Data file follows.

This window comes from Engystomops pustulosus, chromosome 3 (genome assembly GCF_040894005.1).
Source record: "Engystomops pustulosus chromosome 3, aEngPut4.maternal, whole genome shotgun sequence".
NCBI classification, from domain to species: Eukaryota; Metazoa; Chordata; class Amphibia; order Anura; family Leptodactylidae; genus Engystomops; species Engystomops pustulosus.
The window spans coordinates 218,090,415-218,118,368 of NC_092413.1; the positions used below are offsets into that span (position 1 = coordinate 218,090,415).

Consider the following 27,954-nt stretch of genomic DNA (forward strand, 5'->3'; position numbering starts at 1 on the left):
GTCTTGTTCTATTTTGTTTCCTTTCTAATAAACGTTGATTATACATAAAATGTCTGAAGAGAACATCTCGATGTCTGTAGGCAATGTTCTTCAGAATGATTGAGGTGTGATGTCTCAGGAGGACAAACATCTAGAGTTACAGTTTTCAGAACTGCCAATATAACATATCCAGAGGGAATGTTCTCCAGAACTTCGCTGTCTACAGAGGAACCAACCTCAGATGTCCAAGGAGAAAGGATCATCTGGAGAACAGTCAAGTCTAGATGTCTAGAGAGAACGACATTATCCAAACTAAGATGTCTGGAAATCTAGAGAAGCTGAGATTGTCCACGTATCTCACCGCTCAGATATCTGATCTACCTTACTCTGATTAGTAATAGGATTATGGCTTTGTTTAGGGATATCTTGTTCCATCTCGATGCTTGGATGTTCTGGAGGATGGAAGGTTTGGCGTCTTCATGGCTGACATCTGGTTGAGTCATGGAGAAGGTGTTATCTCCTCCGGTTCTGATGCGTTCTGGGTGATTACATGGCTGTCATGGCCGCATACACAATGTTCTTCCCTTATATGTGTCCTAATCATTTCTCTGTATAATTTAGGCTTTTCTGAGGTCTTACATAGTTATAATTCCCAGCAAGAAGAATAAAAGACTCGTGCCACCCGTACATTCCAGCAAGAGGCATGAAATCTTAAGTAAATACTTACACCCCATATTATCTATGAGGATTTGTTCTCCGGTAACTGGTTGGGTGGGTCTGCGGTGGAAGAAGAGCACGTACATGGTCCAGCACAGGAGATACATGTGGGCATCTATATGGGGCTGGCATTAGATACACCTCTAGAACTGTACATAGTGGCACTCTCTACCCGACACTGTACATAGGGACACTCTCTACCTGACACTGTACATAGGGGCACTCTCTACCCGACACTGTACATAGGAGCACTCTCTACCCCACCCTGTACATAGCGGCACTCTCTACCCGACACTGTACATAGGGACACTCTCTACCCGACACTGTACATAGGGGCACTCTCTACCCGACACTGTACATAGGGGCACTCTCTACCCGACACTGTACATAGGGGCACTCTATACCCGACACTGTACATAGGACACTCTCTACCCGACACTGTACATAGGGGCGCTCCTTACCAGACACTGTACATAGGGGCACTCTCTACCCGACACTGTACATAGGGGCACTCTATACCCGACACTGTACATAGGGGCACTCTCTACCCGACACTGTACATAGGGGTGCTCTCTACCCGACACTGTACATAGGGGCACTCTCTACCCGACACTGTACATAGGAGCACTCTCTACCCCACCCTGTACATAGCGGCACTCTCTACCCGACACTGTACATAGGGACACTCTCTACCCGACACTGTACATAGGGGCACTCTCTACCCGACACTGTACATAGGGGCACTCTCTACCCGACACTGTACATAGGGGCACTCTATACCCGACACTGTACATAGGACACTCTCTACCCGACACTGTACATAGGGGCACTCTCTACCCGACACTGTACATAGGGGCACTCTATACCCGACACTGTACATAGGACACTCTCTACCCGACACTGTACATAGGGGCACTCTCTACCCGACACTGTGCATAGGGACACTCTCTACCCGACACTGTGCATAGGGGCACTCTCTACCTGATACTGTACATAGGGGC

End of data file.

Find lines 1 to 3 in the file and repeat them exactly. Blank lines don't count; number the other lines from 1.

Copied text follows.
This window comes from Engystomops pustulosus, chromosome 3 (genome assembly GCF_040894005.1).
Source record: "Engystomops pustulosus chromosome 3, aEngPut4.maternal, whole genome shotgun sequence".
NCBI classification, from domain to species: Eukaryota; Metazoa; Chordata; class Amphibia; order Anura; family Leptodactylidae; genus Engystomops; species Engystomops pustulosus.